Peter McElroy, the Design of Heating and Chilled Water Pipe Systems trainer
The ‘Get to know your CIBSE Trainers’ interview series continues in 2022 and we’re starting this year with Peter McElroy, a new CIBSE Trainer for the updated Design of Heating and Chilled Water Pipe Systems course.
Tell us a little about yourself
Peter McElroy: I am a chartered building services engineer. I have been serving clients in the construction industry since 2014. After graduating from Glasgow Caledonian University with a BEng (Hons), I then completed my postgraduate studies in 2017 and was awarded an MSc in Building Services Engineering.
Working within some world leading design consultancies, I was given the opportunity to work on major global projects across a broad range of market sectors. Consulting only ever tells one side of the story and my desire to immerse myself in the industry, led to a design role in a Mechanical and Electrical specialist contractor, giving me a wide angled view of Building Services Engineering projects from multiple perspectives.
Taking the experiences gained through designing for a broad cross-section of organisations within the Built Environment, I followed my ambition to provide consulting services for clients in a way that cannot be replicated in large organisations.
Delivering projects in a sustainable, smart, cost-effective and client-centric way; together we can grow as people and businesses, whilst serving the communities in which we are engaged.
I live in Edinburgh, Scotland.
What made you become a CIBSE trainer?
PM: I have always enjoyed sharing my passion for design. Working with people and arriving in a place with a new understanding of the world around us. Learning is one of the fundamental sources of personal growth as well as professional development. Being part of something so powerful is thrilling!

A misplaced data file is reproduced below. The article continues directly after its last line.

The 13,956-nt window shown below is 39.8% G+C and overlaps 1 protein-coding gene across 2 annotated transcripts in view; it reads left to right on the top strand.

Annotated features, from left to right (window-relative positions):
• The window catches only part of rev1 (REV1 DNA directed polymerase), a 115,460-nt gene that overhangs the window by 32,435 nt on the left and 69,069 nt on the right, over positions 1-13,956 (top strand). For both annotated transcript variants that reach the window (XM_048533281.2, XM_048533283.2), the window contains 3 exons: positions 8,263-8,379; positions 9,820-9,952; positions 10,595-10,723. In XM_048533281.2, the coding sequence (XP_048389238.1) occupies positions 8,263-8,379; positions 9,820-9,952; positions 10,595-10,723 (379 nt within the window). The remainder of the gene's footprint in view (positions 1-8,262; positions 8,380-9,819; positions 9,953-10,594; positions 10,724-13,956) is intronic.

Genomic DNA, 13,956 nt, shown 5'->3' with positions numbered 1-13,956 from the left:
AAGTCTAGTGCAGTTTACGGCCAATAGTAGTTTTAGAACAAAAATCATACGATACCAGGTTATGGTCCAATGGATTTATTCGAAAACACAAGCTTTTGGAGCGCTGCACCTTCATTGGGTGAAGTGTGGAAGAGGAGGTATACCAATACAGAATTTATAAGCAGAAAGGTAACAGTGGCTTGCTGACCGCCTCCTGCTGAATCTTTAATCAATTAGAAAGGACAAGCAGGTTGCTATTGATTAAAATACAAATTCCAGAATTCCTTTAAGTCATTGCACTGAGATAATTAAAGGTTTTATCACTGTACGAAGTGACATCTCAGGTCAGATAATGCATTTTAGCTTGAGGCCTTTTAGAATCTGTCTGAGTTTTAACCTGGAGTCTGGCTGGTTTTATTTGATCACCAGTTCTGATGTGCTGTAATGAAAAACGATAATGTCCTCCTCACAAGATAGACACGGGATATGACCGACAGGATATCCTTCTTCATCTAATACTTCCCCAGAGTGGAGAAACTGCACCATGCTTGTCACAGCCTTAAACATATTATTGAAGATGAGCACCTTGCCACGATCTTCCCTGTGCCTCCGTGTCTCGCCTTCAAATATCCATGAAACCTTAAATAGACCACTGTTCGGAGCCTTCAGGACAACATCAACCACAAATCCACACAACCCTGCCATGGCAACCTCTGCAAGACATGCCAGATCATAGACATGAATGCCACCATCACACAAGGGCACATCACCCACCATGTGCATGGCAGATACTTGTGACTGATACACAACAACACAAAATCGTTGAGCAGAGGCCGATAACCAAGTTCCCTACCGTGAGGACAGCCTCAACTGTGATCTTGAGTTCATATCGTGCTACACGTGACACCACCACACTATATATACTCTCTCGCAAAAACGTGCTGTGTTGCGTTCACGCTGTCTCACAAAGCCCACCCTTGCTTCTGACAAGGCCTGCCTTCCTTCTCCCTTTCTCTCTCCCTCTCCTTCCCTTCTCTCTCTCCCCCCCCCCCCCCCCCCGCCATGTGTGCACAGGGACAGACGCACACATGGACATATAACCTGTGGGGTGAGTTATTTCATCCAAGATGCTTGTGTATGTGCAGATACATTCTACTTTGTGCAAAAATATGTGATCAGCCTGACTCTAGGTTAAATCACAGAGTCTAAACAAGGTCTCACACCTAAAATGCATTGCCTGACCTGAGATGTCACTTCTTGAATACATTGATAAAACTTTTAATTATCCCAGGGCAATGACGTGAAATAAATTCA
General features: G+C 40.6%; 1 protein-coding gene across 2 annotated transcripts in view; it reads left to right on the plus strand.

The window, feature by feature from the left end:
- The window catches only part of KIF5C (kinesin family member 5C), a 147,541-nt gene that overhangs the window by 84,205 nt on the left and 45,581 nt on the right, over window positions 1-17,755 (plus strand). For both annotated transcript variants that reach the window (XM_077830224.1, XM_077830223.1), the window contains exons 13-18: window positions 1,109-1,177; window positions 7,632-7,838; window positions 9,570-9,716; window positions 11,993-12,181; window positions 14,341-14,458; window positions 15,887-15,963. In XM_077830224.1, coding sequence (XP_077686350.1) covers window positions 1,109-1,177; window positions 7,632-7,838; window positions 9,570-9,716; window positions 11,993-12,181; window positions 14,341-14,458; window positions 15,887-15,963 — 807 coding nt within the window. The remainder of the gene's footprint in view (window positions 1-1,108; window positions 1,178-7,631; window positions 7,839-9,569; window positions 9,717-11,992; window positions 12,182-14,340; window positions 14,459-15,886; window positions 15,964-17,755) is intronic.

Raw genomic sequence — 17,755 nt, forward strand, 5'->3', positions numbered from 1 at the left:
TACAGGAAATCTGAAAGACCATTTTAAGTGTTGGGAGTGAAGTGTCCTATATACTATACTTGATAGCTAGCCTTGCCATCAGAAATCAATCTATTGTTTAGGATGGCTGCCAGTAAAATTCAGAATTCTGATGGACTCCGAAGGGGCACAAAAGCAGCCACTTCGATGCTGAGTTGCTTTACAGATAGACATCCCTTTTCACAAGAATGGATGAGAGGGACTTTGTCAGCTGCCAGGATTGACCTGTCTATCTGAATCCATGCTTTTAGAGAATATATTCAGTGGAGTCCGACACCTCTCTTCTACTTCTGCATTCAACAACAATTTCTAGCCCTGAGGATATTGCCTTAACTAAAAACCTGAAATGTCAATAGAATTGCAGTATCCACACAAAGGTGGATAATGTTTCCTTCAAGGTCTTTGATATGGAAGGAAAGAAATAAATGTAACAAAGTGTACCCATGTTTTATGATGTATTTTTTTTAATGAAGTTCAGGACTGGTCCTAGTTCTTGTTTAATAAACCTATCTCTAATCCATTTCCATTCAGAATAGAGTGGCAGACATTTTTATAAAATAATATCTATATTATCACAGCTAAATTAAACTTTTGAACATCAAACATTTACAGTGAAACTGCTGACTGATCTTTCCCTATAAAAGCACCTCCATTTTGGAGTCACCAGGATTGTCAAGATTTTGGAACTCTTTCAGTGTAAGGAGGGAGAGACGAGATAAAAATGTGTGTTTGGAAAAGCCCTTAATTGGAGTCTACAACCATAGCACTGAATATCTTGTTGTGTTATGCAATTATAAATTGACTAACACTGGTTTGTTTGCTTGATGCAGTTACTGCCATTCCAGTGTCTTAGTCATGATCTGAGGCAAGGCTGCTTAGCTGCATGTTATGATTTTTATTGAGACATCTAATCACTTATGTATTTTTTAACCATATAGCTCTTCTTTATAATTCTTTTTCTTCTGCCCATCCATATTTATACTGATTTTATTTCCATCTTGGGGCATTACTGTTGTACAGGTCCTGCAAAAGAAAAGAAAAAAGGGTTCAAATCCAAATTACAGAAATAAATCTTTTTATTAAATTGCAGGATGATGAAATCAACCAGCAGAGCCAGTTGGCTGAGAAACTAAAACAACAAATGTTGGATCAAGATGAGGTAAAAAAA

As a new trainer, what are you most looking forward to?
PM: The course goes right to the core of some of the elemental parts of Building Services design, so it has been written to support people from a variety of starting points and unique learning styles. I am really looking forward to bringing this mix of backgrounds together to learn collectively and support them achieve their own personal understanding of the nature of water.
Do you have a favourite part about your topic area?
PM: Yes - the course can be divided roughly into ‘Theory’ and ‘Practice’, but they both have their own beauty. An engineer is the conduit between the map and the terrain. I couldn’t pick between the two, but demonstrating the relationship and interplay between them is where all the engineering pieces come together and magic really happens!
Why do you think that it’s important that building services professionals keep up with their professional development?
PM: In the best engineered systems, each detail is considered and carefully planned out. Continued Professional Development allows engineers to remain open-minded - whether learning and researching a different discipline or taking the time to look at their own subject from a different perspective. We cannot allow ourselves to be trapped by the limits of our existing knowledge!
If you could invest in research in your topic area, what would it be and why?
PM: There is already a lot of great engineers working to make BIM ever more valuable, but I think there are some real gains to be made looking at the control of hydronic systems. As well the optimisation and energy savings available from a well-controlled system, the building automation from traditional BMS front-ends will be managed instead by ‘in-use’ BIM models. My research would focus on ‘In-use’ BIM models as reliable facilities management tool, from PPM, life-cycle and HVAC room-scheduling, to optimised hydronic control.
If you could go back to your younger self when you started working in building services, what advice would you give yourself? Would you try to change some of the decisions and actions done then?
PM: My career has been absolutely blessed. I don’t have any regrets about becoming a Building Services Engineer and any doubtful decisions are part of the learning and growing that every engineer needs to go through. More generally, a quiet word in my ear would be - Be patient with your subject, experience adds a value that cannot be read in books.
What would you tell someone who is just about to start or consider working in building services?
PM: Be a confident engineer. Have confidence in the science and in your calculations. More importantly, have the confidence to say that you don’t have the answers. When that’s the case learn, learn, learn!
Find out more about Peter McElroy's training - Design of Heating and Chilled Water Pipe Systems